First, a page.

Robert Jensen is an Emeritus Professor in the School of Journalism and Media at the University of Texas at Austin and collaborates with the New Perennials Project at Middlebury College. He is the author of It’s Debatable: Talking Authentically about Tricky Topics, coming this spring from Olive Branch Press. This essay is adapted from his book An Inconvenient Apocalypse: Environmental Collapse, Climate Crisis, and the Fate of Humanity, co-authored with Wes Jackson. Follow him on Twitter: @jensenrobertw. Read other articles by Robert.

19 comments on this article so far ...

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  1. rosemarie jackowski said on September 25th, 2009 at 10:11am #

    Good article here. The demonization of ‘socialism’ is currently costing many US lives. Single Payer would save them, but too many misinformed think Single Payer is socialistic. Of course, it is not. A failure of our educational system has led to this dumbing down of the citizens.

  2. Michael Kenny said on September 25th, 2009 at 11:58am #

    An amusing aside: if Mr Jensen’s criteria are correct, then none of the communist régimes, which always claimed to be “socialist” and which some contributors to this and other websites continue to claim were “socialist”, meet any of the three criteria!

  3. Don Hawkins said on September 25th, 2009 at 2:26pm #

    Capitalism is, quite literally, crazy. My advice to any of you who want to be part of a decent future: Find that strength wherever you find it, and step up to the narrow gate. Robert Jensen

    Robert I agree 100% and read this sort of feel good article in the New York Times. Paul and what he writes is correct in some things and a big one that he is not correct about is that cap and trade will do the job. It will take harder choices than cap and trade. We are all out of time and should be fighting this like kind of a war. Yes a feel good article and very soon we get to see the left and right in many way’s the same fight and lie like dog’s. What needs to be done will not happen so far as the whole way of looking at the problem is going to be fixed by the system that got us here, insanity and crazy. We get to see this crazy very soon and then what. Men in black with black truck’s with these flat screen things and very sure only the start. I still don’t think most people understand how bad things will get as the ecosystem changes. We are now under Capitalism and how do things look to you? Schools, health care, so called leaders, our minds, corruption, the illusion we are told everyday, and now this side and that side Capitalists pitting one side against the other for power and just debt in an out of control system. Let’s just watch the next few months. ABC did a program a few months back called Earth 2100 and the people who did that have very good minds and so far it’s moving in just that direction not a good ending. After the fighting and lying here in the States on the climate bill just maybe the best minds we have scientists, thinkers and do they have ego’s yes some very big one’s but just maybe can put that ego aside and show these so called leaders for what they are. Old thinkers with old ideas that will send the human race down the drain in not such slow motion. Either way strange day’s ahead.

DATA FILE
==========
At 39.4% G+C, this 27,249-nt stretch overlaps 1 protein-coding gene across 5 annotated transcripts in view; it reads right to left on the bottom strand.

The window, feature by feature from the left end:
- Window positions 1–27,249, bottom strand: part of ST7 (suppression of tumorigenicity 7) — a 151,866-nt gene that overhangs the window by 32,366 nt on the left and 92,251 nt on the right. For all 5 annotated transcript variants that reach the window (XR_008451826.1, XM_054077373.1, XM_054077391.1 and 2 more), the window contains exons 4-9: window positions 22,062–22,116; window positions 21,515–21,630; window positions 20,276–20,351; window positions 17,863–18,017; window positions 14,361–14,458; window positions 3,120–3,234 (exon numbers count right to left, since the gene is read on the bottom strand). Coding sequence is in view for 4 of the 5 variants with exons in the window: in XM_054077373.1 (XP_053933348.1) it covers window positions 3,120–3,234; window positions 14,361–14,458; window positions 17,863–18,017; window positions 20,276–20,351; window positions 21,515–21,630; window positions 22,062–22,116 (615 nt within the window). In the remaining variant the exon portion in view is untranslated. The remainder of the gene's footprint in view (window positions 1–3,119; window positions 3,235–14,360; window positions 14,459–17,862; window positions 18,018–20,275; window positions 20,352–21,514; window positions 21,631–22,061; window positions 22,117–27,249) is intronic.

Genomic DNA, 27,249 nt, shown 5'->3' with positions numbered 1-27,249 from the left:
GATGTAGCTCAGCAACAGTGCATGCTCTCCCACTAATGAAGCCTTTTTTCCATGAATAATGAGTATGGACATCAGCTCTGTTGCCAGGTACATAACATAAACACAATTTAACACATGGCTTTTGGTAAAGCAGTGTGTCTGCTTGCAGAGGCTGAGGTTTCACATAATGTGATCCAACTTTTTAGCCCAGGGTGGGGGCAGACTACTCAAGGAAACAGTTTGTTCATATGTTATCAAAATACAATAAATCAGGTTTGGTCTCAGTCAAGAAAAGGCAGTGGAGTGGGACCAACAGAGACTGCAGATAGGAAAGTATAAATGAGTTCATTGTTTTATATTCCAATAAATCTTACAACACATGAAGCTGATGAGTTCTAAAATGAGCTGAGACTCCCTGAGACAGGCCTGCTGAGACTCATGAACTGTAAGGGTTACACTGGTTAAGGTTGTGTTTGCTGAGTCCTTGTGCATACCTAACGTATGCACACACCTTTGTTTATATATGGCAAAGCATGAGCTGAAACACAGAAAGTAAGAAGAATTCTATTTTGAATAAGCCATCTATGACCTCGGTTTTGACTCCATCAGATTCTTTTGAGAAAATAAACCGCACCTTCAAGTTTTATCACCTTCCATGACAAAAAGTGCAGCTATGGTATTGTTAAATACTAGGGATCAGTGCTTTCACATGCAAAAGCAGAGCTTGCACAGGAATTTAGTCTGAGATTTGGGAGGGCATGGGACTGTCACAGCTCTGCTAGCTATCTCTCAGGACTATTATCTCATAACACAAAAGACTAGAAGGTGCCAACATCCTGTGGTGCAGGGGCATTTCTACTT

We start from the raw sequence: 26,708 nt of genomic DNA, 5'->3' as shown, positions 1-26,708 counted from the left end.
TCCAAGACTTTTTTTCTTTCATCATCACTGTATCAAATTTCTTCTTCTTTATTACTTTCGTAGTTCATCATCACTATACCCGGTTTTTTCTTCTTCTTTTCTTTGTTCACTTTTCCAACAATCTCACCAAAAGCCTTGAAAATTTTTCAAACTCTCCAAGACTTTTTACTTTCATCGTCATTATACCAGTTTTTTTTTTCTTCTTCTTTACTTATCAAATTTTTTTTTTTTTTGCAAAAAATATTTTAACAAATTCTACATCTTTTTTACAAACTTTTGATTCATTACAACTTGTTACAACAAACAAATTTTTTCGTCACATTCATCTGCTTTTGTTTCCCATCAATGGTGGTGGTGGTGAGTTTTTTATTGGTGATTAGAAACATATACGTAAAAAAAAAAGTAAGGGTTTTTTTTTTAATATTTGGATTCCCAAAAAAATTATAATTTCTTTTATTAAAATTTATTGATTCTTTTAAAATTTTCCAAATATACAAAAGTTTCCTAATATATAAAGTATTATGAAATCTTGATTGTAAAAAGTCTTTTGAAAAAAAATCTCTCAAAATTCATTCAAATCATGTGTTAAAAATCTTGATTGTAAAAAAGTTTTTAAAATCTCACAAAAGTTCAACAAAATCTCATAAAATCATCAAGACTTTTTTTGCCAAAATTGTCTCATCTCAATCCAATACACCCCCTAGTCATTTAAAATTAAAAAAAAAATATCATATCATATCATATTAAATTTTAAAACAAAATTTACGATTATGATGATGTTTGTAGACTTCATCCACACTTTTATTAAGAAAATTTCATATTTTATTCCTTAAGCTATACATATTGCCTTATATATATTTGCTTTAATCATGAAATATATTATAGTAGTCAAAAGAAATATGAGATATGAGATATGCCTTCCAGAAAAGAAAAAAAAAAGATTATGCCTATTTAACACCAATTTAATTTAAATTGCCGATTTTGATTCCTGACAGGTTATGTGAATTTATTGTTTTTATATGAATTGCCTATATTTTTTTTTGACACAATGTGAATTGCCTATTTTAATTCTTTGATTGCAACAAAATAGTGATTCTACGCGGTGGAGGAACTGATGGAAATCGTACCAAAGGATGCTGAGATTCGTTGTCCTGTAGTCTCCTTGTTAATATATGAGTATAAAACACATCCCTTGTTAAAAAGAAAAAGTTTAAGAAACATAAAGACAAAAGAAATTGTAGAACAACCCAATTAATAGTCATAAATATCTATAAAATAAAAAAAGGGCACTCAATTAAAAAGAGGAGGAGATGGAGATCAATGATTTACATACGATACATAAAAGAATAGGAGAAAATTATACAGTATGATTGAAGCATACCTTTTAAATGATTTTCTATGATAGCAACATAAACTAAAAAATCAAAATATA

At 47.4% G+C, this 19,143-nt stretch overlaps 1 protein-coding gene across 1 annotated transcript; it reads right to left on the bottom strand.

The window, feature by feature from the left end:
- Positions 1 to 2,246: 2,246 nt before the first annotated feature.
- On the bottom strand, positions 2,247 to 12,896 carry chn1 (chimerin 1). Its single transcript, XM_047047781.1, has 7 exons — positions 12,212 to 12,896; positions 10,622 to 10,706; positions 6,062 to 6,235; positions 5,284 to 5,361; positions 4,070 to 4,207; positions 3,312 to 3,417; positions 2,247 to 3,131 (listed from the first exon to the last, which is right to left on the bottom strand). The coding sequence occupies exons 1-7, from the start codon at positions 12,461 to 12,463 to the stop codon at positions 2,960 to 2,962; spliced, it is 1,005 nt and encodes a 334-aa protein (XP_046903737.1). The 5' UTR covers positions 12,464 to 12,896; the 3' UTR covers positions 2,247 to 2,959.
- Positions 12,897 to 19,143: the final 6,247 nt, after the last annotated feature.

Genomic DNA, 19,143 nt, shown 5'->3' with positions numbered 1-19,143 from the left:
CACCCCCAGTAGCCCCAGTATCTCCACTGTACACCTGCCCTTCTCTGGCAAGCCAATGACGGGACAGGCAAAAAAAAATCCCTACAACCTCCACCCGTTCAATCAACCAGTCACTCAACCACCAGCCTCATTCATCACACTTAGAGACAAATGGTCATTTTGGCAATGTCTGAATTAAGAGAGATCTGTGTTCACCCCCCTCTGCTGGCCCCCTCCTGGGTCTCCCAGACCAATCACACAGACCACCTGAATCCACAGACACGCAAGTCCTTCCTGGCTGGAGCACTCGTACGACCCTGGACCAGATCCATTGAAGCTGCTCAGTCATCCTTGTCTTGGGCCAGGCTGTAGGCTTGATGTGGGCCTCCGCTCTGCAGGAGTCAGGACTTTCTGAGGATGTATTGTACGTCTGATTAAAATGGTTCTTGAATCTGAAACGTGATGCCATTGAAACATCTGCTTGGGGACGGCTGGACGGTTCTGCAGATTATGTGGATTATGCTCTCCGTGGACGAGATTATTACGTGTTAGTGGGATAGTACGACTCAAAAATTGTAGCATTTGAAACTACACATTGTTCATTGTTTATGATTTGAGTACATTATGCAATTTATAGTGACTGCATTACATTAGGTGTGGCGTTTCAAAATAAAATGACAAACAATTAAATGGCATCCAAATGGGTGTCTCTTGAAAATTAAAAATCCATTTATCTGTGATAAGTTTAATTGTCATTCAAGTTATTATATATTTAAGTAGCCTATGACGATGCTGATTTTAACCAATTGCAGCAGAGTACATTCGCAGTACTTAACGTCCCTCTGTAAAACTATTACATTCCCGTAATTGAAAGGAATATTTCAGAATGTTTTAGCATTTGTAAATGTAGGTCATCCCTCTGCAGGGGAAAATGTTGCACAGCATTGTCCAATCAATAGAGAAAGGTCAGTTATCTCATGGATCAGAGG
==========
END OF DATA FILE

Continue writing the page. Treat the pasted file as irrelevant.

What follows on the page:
4. Don Hawkins said on September 25th, 2009 at 3:38pm #

    I was just watching MSNBC and this newsman just said that the leader in Iran is no longer the head crazy person at the UN now that Muammar el-Qaddafi, the Libyan leader just talked, what. These people must never stop and think for a minute that many people look at our so called leaders policy makers here in the States and think they are stark raving mad crazy. The health care bill is bad enough in the twenty first Century but next the climate bill where on the right it’s a hoax and on the left cap and trade the best they can do because of special interest as the human race goes down the drain in not such slow motion. Now some just might think that is a little crazy. Prince Charles in England just told people to stop driving cars is that crazy not in my book. Is the problem that serious yes it sure is. I guess in a dictatorship you only have to listen to one form of crazy but in American we have 3 or 4 crazies maybe more. You can’t fight crazy with crazy doesn’t work but it looks like they are going to give it a hell of a try anyway on the third one from the Sun.

  5. rosemarie jackowski said on September 25th, 2009 at 4:03pm #

    Don Hawkins…I too have been noticing how unprofessional the US so-called journalists are. It has been that way for a long time now – but seems to be getting worse. And they never mention that the US bombed and killed Gaddafi’s baby daughter, Hanna.

    Also, its rather amazing how they call it health care reform to consider fining and jailing people if they can’t afford to buy health insurance. They should be calling it “The Insurance Company Protection Act”.

    Watching the TV news is like watching a parallel universe.

  6. phuque yew said on September 25th, 2009 at 4:07pm #

    Michael K,
    More confounding and troubling than amusing. For anyone who’s studied the least bit about political philosophy and ideology, we’ve known for a long time that equating Soviet, Chinese, and other communist regime policies and practices with socialism was a capitalist-promoted red herring. Any statement that socialism has proved unworkable by virtue of the systemic Soviet failure is a calculated lie — more evidence of the denial, and craziness cultivated on the altar of capitalism.